NEW YORK —
So long, dingy sweatpants.
Workout clothes for women, once relegated to the back of the closet, are moving to the front of the fashion scene.
Yoga pants are the new jeans, neon sports bras have become the “it” accessory and long athletic socks are hipper than high heels.
“I’ve actually had more excitement buying workout gear than normal jeans and dresses,” says Amanda Kleinhenz, 27, who wears workout gear both in and outside of the gym in Cleveland. “I want to look good.”
Blame it on the push by many Americans toward a more active lifestyle. Or call it an extension of the nation’s fascination with fashion. Either way, these days jogging suits are just as likely to be seen on a runway in New York as a treadmill in Texas.
In fact, sales of workout gear are growing faster than sales of everyday clothing — by a lot. Spending on workout clothes jumped 7 percent to $31.6 billion during the 12-month period that ended in August from the same period a year ago. That compares with a 1 percent rise in spending for other clothing to about $169.2 billion.
But these aren’t cheap cotton T-shirts and spandex jumpsuits. Top designers like Calvin Klein, Stella McCartney and Alexander Wang all rolled out fitness chic clothing lines, with everything from $50 leggings to $125 zip-front hoodies and $225 long john sweatpants. And big nationwide retailers like Gap, Forever 21, Victoria Secret and Macy’s have fitness lines, too.
“Active has become an important part of what customers are wearing,” says Karen Hoguet, chief financial officer at Macy’s, which is expanding its active wear label to 400 stores from 160. “Sometimes it’s for athletic endeavors. Sometimes it’s just to run errands.”
This is the latest evolution in fitness fashion. Sweatpants and tees were the hallmark of athletic clothing for decades. That changed with the invention of spandex in 1959, then again with the aerobics craze of the 1980s when tights, leotards, legwarmers and nylon track suits became popular.
Athletic gear giants like Nike, Reebok and Adidas were popular for years as synthetic material like Gore Tex and Lyrcra gained popularity because of their performance qualities. Then, in the late 1990s, it became cool to wear workout clothes everywhere after the Lululemon athletic chain opened and gained a loyal following of fitness enthusiasts willing to shell out $100 for yoga pants.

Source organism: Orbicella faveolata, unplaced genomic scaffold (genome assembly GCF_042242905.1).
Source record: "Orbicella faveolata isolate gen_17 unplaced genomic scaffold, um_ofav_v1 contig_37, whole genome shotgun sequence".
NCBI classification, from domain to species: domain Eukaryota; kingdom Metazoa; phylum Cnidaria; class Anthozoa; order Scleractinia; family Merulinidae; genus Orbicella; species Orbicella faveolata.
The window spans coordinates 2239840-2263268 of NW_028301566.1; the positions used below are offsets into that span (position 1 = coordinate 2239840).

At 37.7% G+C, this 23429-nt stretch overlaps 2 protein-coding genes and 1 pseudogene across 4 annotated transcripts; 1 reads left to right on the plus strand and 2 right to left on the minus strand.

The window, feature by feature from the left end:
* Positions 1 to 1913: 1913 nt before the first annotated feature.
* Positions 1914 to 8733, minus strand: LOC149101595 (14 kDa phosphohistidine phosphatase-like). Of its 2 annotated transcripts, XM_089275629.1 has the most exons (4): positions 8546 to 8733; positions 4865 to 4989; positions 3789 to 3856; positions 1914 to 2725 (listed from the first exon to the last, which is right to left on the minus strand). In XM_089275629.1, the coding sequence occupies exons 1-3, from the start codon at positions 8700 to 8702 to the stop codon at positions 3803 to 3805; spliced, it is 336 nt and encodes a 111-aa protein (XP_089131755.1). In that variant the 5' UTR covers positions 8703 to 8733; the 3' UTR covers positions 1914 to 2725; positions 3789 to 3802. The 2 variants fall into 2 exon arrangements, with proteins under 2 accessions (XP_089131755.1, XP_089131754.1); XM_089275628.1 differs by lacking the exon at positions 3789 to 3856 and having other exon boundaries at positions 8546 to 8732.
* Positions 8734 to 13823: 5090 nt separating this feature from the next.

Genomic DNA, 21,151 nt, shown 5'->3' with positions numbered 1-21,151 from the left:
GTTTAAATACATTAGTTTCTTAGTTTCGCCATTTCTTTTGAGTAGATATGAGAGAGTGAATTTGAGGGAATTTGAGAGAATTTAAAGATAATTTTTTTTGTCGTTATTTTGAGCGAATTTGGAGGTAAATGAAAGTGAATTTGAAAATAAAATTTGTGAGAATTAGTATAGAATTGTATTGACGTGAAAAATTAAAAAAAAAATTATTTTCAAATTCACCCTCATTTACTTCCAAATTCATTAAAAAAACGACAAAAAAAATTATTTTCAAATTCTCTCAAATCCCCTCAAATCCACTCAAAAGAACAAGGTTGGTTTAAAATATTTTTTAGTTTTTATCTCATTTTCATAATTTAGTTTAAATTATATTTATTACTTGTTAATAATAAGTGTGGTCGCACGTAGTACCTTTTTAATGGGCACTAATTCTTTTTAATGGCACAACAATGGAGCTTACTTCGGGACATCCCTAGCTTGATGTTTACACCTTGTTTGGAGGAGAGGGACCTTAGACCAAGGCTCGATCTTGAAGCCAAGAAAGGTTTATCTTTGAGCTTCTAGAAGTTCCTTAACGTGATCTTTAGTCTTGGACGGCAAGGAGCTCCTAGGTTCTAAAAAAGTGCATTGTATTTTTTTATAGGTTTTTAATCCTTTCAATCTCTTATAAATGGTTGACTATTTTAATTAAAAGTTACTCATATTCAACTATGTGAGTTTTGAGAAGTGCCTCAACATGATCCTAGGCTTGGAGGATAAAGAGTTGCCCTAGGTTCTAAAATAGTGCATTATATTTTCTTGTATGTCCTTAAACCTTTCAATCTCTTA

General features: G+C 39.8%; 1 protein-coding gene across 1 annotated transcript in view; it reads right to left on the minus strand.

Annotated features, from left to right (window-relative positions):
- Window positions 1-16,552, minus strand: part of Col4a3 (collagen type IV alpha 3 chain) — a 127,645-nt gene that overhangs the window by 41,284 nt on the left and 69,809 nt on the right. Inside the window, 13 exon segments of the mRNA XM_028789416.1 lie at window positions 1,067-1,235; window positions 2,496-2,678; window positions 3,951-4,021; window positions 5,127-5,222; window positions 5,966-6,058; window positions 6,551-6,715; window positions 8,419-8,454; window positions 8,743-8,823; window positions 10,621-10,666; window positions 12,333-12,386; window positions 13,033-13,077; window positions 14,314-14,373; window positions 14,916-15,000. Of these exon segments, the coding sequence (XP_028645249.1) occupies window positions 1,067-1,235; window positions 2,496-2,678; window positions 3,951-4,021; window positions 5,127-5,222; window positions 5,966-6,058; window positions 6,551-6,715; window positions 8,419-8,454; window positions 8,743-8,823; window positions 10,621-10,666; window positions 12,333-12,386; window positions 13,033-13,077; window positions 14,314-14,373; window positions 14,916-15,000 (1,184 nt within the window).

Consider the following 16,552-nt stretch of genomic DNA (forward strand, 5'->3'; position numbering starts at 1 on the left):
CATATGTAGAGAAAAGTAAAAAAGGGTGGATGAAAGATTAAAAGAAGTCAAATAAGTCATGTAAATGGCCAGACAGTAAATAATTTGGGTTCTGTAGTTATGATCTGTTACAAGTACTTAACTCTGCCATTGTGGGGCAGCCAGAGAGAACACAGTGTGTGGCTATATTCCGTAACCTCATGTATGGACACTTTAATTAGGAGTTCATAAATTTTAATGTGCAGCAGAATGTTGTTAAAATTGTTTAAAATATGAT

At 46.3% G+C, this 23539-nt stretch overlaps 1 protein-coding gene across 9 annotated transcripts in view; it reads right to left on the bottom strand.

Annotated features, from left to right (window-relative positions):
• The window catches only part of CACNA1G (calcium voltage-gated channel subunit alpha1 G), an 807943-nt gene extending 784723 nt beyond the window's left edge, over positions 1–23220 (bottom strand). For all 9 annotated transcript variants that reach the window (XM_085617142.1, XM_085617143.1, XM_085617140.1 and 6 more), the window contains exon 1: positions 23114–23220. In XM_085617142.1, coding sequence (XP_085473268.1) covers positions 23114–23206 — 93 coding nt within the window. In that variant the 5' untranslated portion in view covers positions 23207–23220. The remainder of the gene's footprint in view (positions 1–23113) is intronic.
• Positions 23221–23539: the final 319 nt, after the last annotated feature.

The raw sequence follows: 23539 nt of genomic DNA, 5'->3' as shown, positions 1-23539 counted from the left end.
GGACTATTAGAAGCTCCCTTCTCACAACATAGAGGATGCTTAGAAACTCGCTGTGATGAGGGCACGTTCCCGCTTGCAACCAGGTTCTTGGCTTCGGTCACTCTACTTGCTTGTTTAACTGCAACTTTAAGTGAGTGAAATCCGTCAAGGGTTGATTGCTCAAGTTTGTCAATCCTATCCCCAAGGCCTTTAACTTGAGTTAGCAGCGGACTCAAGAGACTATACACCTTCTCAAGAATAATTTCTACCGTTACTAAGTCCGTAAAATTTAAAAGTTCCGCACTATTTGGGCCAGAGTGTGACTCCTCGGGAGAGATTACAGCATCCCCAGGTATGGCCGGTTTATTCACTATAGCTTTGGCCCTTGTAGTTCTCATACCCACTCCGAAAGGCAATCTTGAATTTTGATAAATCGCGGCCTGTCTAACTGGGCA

Annie Georgia Greenberg, a New York editor for style blog Refinery29, says she noticed the trend at the New York Fashion week in September as more people were choosing shoes like the neon Nike Free Flyknit over designer pumps. Greenberg herself paired a “Gold’s Gym” t-shirt and Adidas Samba sneakers with a two-piece bejeweled suit — something she wouldn’t have done a couple years ago.
“It is almost cooler to be comfortable and athletic and feel like yourself than to be overly glam,” Greenberg says.
Fitness chic also sends a message to others that you are living a healthy lifestyle, says Noreen Naroo, senior creative director for apparel at fitness brand Under Armour. Recently, Naroo did a mile run at her daughter’s elementary school with leggings, a sports bra, t-shirt and sneakers. She changed from her sneakers into boots to go to work.
“This is exactly what women are doing — running between work and play,” Naroo says.
Nike says that’s one reason its women’s business has added $1 billion in revenue since fiscal 2010 to reach $4 billion in fiscal 2013. It’s been fueled in part by demand for fashionable workout gear like its leggings with compression technology that is made to be flattering. Another hit has been its “tights of the moment,” limited edition running tights with geometric or neon prints.
And to capitalize on the popularity of classes like Barre and Pilates in which people usually go barefoot, Nike says it created a lightweight foot wrap called the Studio Wrap which helps with hygiene and slippage, but also looks stylish. “Women don’t want to compromise performance or style,” says Heidi O’Neill, Nike’s vice president and general manager of women’s training.
CrossFit, a high intensity group training program, also has inspired fitness chic with brightly colored knee-high socks, colorful tanks and accessories like headbands and compression arm bands. “We’re seeing fitness become a fashion look,” said Chris Froio, vice president of fitness and training at Reebok, which sponsors the CrossFit Games.
Danielle Duffy, 31, wears CrossFit t-shirts and sparkly silver headbands or customized pink-and-purple Reebok shoes both in the gym and out hanging out with pals.
“Sometimes we’ll dress up in normal clothing ... but mostly we’re the sweaty girls in CrossFit clothes hanging out in a bar,” says Duffy, who lives in Washington, D.C. “We own it and we’re going to be those people.”
NEW YORK —
So long, dingy sweatpants.
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